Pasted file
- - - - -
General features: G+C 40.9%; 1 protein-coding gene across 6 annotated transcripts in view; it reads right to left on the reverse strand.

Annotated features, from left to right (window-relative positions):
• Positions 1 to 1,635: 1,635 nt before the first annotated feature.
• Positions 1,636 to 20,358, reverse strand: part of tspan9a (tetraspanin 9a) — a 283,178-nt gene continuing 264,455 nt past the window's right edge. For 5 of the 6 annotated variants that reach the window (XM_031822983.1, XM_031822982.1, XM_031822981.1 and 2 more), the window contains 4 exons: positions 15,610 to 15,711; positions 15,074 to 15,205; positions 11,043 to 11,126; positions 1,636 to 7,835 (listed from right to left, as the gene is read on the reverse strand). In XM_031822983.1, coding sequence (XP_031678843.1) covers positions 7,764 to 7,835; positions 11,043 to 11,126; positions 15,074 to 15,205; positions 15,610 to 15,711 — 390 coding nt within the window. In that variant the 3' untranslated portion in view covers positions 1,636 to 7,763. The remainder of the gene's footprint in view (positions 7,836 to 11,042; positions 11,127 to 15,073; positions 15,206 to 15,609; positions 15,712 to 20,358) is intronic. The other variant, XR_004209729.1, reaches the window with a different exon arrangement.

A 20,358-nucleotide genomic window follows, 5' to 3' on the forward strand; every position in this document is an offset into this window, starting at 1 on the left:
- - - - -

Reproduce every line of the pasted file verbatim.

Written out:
General features: G+C 40.9%; 1 protein-coding gene across 6 annotated transcripts in view; it reads right to left on the reverse strand.

Annotated features, from left to right (window-relative positions):
• Positions 1 to 1,635: 1,635 nt before the first annotated feature.
• Positions 1,636 to 20,358, reverse strand: part of tspan9a (tetraspanin 9a) — a 283,178-nt gene continuing 264,455 nt past the window's right edge. For 5 of the 6 annotated variants that reach the window (XM_031822983.1, XM_031822982.1, XM_031822981.1 and 2 more), the window contains 4 exons: positions 15,610 to 15,711; positions 15,074 to 15,205; positions 11,043 to 11,126; positions 1,636 to 7,835 (listed from right to left, as the gene is read on the reverse strand). In XM_031822983.1, coding sequence (XP_031678843.1) covers positions 7,764 to 7,835; positions 11,043 to 11,126; positions 15,074 to 15,205; positions 15,610 to 15,711 — 390 coding nt within the window. In that variant the 3' untranslated portion in view covers positions 1,636 to 7,763. The remainder of the gene's footprint in view (positions 7,836 to 11,042; positions 11,127 to 15,073; positions 15,206 to 15,609; positions 15,712 to 20,358) is intronic. The other variant, XR_004209729.1, reaches the window with a different exon arrangement.

A 20,358-nucleotide genomic window follows, 5' to 3' on the forward strand; every position in this document is an offset into this window, starting at 1 on the left: